Singapore Blue-Chip Bargains

Every now and again something happens in the market that could provide good buying opportunities for us long-term investors. We are currently experiencing one of those special “moments”.

The headline in today’s Business Times says it all: “It’s a RRRout as rupee, rupiah, ringgit get hit.” It seems that international investors are falling over each other as they indiscriminately bail out of emerging markets.

I suspect these might be the same international investors who piled into emerging market assets when Western central banks were force-feeding them freshly created dollars, pounds and euros.

But as the financial broadsheet also pointed out, Asia is not in dire straits. This was my message to ChannelNewsAsia viewers, too. In fact I went one step further by pointing out that when nervous investors chaotically sell shares, it can provide a good opportunity for discerning private investors with greater local knowledge to cherry pick shares on the cheap.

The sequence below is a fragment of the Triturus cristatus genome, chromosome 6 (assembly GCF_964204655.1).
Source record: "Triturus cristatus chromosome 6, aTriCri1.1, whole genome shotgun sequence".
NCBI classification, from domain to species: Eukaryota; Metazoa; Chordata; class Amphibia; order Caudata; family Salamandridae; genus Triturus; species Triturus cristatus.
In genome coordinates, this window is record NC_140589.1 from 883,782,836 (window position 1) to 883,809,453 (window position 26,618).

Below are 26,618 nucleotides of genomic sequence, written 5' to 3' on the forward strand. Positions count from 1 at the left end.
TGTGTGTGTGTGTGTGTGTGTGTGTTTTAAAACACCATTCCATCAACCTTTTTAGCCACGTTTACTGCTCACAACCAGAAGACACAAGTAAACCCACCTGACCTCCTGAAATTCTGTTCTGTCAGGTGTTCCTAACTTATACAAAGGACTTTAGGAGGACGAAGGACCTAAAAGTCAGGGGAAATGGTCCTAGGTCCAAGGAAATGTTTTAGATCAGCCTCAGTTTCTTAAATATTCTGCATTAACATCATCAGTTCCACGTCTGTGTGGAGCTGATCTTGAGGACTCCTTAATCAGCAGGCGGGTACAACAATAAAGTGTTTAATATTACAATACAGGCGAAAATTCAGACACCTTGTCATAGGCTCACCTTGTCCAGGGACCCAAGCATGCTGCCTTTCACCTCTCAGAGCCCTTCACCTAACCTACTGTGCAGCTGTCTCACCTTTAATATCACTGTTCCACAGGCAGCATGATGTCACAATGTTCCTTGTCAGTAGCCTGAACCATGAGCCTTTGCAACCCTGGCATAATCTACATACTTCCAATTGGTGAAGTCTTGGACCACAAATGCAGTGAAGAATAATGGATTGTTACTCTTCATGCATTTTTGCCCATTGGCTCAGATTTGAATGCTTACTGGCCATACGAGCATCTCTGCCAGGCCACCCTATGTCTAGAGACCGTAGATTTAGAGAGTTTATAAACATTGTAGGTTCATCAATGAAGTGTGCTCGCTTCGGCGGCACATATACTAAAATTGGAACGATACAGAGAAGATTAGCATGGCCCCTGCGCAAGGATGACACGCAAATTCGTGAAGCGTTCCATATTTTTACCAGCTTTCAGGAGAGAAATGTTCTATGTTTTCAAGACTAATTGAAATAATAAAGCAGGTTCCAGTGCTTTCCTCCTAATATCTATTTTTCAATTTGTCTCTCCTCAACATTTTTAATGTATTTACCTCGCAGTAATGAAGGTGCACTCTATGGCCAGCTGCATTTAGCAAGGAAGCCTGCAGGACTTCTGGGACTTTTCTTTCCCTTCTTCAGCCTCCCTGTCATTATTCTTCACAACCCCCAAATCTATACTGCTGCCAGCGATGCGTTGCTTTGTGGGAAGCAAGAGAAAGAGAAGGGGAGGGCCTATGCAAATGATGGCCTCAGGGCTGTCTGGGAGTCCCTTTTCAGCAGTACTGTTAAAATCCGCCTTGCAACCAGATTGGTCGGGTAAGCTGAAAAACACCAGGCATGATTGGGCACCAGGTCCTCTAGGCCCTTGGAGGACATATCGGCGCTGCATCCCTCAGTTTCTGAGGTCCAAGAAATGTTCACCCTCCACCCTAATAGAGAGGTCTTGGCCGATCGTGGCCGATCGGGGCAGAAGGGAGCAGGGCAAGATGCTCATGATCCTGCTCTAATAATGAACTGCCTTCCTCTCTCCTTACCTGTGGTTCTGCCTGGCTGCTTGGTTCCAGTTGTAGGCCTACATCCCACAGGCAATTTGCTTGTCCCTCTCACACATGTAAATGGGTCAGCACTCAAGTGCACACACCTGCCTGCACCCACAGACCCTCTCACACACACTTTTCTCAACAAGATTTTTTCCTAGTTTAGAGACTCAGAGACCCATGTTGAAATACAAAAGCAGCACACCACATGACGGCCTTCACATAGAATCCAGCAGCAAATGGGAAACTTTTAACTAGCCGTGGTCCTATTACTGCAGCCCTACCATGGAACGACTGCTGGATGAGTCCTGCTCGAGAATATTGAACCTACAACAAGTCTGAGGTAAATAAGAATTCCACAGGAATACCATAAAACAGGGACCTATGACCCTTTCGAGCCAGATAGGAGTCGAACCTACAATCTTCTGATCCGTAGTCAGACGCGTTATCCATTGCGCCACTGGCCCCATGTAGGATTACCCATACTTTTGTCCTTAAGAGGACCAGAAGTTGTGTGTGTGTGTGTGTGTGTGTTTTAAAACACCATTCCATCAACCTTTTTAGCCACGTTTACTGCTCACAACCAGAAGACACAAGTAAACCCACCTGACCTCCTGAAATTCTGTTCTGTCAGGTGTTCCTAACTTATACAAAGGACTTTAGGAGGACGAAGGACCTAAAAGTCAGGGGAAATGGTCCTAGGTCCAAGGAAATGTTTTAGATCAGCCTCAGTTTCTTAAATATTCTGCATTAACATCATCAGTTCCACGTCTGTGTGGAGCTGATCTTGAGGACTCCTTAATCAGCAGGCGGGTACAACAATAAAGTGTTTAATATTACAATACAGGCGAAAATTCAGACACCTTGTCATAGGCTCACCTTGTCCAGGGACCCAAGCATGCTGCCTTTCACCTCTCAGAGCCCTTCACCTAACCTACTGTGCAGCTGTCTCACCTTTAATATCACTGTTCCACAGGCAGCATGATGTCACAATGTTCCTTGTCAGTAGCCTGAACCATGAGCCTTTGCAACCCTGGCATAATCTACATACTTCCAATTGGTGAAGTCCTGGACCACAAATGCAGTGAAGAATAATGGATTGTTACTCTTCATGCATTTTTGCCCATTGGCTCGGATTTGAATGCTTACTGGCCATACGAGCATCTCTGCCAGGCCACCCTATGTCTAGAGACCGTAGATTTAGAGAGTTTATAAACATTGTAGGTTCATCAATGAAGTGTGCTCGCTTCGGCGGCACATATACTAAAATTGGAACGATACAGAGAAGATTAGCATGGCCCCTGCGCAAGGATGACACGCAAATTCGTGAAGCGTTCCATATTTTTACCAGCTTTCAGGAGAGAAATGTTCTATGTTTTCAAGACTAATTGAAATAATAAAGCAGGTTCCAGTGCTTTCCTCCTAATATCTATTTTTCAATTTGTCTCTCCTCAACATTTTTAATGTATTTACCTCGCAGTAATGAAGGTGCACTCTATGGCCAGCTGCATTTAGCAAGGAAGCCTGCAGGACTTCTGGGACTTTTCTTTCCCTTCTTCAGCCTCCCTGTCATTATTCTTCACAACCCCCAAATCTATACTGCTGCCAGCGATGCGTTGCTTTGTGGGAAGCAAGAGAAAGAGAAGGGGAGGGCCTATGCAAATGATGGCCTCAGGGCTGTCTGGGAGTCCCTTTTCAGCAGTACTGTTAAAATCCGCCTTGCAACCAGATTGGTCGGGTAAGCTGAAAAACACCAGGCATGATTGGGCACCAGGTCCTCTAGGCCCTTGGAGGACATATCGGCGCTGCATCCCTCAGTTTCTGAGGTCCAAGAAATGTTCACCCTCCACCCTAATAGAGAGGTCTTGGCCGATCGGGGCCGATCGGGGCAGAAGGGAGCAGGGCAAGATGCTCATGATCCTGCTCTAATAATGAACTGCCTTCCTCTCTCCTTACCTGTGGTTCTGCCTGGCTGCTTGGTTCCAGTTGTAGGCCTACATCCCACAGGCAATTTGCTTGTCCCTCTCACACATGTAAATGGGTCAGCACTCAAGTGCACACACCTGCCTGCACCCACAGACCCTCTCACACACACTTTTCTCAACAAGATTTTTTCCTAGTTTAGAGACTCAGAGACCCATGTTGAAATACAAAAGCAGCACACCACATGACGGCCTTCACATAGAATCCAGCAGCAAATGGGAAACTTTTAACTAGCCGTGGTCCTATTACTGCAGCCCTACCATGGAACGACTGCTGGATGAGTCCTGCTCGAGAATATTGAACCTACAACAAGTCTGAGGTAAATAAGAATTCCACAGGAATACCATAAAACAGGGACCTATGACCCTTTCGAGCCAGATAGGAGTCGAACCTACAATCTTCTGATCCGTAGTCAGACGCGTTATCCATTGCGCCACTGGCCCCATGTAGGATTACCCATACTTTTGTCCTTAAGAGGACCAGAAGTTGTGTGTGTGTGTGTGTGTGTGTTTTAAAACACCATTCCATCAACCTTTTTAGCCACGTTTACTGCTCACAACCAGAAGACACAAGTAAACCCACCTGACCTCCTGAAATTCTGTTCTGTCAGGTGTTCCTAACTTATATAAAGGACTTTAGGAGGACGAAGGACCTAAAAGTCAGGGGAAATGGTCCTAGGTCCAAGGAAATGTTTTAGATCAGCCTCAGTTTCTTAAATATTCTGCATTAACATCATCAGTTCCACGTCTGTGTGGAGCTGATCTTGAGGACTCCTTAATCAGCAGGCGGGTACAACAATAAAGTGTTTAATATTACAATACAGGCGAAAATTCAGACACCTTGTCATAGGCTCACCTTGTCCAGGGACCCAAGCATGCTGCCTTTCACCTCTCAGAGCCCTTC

A quick trawl of the Straits Times Index (SGX: ^STI) reveals that there around a dozen blue chips are valued at less than 12 times earnings. This means that investors are paying less than $12 for every dollar of profit that these companies make. They include the Jardine blue-chip triumvirate Jardine Matheson Holdings (SGX: J36), Jardine Strategic Holdings (SGX: J37) and Jardine Cycle & Carriage (SGX: C07). Elsewhere, DBS and Oversea-Chinese Banking Corporation (SGX: O39) are valued at around ten times earnings.

If you believe, like me, that investing is about buying good-value assets at knock-down prices, then now could be a good time to trawl through the markets.

Remember that cash is a very liquid asset. Provided sovereign states don’t panic and impose drastic and counterproductive exchange controls, money can flow in and out easily. So just as money is currently flowing out of Asia, it can just as easily flow back in again,

The flow of money can impact the market value of assets such as shares. But what it cannot affect is the intrinsic or the underlying value of the asset. Our job as private investors is, therefore, to seek out shares that are selling at below their intrinsic values.

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The information provided is for general information purposes only and is not intended to be personalised investment or financial advice. Motley Fool Singapore Director David Kuo doesn’t own shares in any companies mentioned.